Loading vs. Maintenance Phase (Intramuscular Accumulation)
Whether you discontinue creatine from a “loading” or “maintenance” phase can dictate how long it is likely to remain in your system. Someone who has taken creatine long enough and/or at sufficient dosages as to have accumulated peak concentrations of creatine within intramuscular tissue is known to be in the “maintenance phase.” If you are in the maintenance phase of creatine supplementation, your body has essentially accumulated a peak level of creatine within intramuscular tissue.
If you were to discontinue creatine supplementation from a “maintenance” phase, it would take considerably longer for your creatine stores to reach a pre-supplementation baseline within intramuscular tissue than if you were to discontinue while in a “loading” phase. A “loading” phase implies that your body hasn’t yet accumulated peak concentrations of creatine within intramuscular tissue. If you were to discontinue early in the “loading” phase (e.g. within the first two days of supplementation), excretion of creatine wouldn’t take very long.
A combination of daily dosage and term of administration dictate whether someone is in a “loading” phase or “maintenance” phase. To reach a state of creatine “maintenance,” supplementation with 20 grams for 5 to 7 days is usually necessary. If a user were to take just 5 grams per day, it may take up to 1 month for him/her to reach peak levels and ultimately reach the “maintenance” phase.
Discontinuing creatine supplementation during “loading” will result in much faster elimination than during “maintenance.” The earlier you are in the “loading” phase, the quicker you can expect creatine stores to be purged, whereas the closer you are to the “maintenance” phase, the longer you can expect creatine concentrations to remain high. Research documents that it may take up to 30 days to eliminate exogenous creatine stores after peak levels (a.k.a. maintenance levels) are attained.
Dosage (High vs. Low)
The aforementioned “loading” vs. “maintenance” phases are necessary to consider when contemplating how long it’ll take to excrete creatine and/or reach pre-supplementation baseline stores within intramuscular tissue. Most people searching for “how long does creatine stay in your system” are probably less concerned with how long it remains in the plasma. This is because, in most cases, creatine is eliminated from the plasma within 16.5 hours of discontinuation.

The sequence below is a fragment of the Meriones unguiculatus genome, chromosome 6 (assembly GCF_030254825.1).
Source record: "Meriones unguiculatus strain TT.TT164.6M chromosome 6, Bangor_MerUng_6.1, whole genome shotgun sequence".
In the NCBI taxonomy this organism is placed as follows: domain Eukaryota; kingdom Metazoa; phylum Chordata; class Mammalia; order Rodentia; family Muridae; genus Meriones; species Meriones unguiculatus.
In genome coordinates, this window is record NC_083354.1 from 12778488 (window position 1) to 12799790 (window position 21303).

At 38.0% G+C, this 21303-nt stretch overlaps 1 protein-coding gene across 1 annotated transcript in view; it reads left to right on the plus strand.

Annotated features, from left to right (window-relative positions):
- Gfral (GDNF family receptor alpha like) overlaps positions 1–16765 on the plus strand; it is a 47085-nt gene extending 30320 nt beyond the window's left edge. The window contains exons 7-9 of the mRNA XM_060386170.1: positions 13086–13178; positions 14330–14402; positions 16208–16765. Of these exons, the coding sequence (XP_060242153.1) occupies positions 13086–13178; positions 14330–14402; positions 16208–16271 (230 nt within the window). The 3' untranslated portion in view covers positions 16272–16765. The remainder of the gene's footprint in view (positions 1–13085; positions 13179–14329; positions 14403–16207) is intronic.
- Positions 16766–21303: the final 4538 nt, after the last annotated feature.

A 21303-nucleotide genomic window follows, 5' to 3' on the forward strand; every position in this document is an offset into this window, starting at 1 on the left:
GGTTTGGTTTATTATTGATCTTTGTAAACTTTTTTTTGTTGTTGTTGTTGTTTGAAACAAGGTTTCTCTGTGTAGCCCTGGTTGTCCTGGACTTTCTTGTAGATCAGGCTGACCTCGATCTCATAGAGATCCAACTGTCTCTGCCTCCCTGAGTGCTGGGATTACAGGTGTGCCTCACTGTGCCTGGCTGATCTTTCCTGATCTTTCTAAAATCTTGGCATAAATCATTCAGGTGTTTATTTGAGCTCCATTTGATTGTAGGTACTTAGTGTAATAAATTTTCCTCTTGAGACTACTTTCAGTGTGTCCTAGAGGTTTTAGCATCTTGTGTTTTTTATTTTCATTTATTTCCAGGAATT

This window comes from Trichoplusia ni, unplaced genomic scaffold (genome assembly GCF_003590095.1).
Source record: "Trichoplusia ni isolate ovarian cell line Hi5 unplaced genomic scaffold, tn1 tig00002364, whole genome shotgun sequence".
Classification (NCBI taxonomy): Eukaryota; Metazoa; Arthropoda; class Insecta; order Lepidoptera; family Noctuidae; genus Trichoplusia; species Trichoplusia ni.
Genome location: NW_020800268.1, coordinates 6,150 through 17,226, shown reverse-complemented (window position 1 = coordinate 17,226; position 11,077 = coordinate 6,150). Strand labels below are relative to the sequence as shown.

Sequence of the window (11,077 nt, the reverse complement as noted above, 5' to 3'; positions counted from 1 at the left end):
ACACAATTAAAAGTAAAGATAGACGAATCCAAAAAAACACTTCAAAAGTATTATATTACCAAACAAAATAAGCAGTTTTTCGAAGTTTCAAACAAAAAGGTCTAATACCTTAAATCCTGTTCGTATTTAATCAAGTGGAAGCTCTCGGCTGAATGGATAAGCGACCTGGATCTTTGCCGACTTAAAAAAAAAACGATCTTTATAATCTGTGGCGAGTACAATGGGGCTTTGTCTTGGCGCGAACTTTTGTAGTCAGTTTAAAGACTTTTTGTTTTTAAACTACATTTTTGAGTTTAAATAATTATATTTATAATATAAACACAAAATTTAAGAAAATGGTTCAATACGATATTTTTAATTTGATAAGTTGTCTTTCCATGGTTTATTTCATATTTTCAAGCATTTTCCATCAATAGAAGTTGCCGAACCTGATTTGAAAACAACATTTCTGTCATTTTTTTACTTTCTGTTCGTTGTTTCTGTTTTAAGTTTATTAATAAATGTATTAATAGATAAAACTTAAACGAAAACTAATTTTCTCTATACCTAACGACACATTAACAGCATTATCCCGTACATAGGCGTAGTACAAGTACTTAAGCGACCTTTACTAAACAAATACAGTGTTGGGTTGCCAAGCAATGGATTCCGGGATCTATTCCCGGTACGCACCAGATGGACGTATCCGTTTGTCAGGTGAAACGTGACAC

That said, if you are concerned with how long creatine remains in plasma circulation, it is necessary to consider that dosage may have a slight influence on plasma retention. A person taking a small 5-gram dose will likely retain creatine for a shorter duration than someone taking a 20-gram dose. If considering creatine’s ~3-hour half-life, we could estimate that a 5-gram dose would be down to just 2.5-grams in 3 hours time, whereas a 20-gram dose would be down to 10-grams in 3 hours time.
When ingested at a high dose, not only is there a greater amount of the creatine circulating throughout the plasma for a longer duration, but it may be subject to less efficient metabolism and excretion. Studies have shown that extremely high doses (e.g. 5 grams/kg bodyweight) may adversely affect hepatic and renal function, possibly leading to prolonged retention, reabsorption, and a protracted elimination half-life. If you use abnormally high doses of creatine, realize that it may remain in your plasma for a prolonged duration compared to those taking normative (and/or smaller) doses of creatine.
Assume two individuals take the same dosages of creatine for the same duration, and each reach a “maintenance” phase. From the maintenance phase they discontinue supplementation, yet one individual eliminates creatine from his/her plasma and intramuscular tissue quicker than the other. In this case, differences in creatine elimination speed are likely a result of individual factors such as: age, body mass, hepatic function, and renal function.
Age: It is plausible to assume that elimination half-life of creatine may be prolonged among elderly individuals (over the age of 65). Prolonged elimination half-life of creatine among elderly users may stem from the fact that elderly individuals often exhibit diminishing hepatic and renal function. Since exogenous creatine is thought to be processed by enzymes in the kidneys and liver, decreased renal/hepatic function may compromise its metabolism.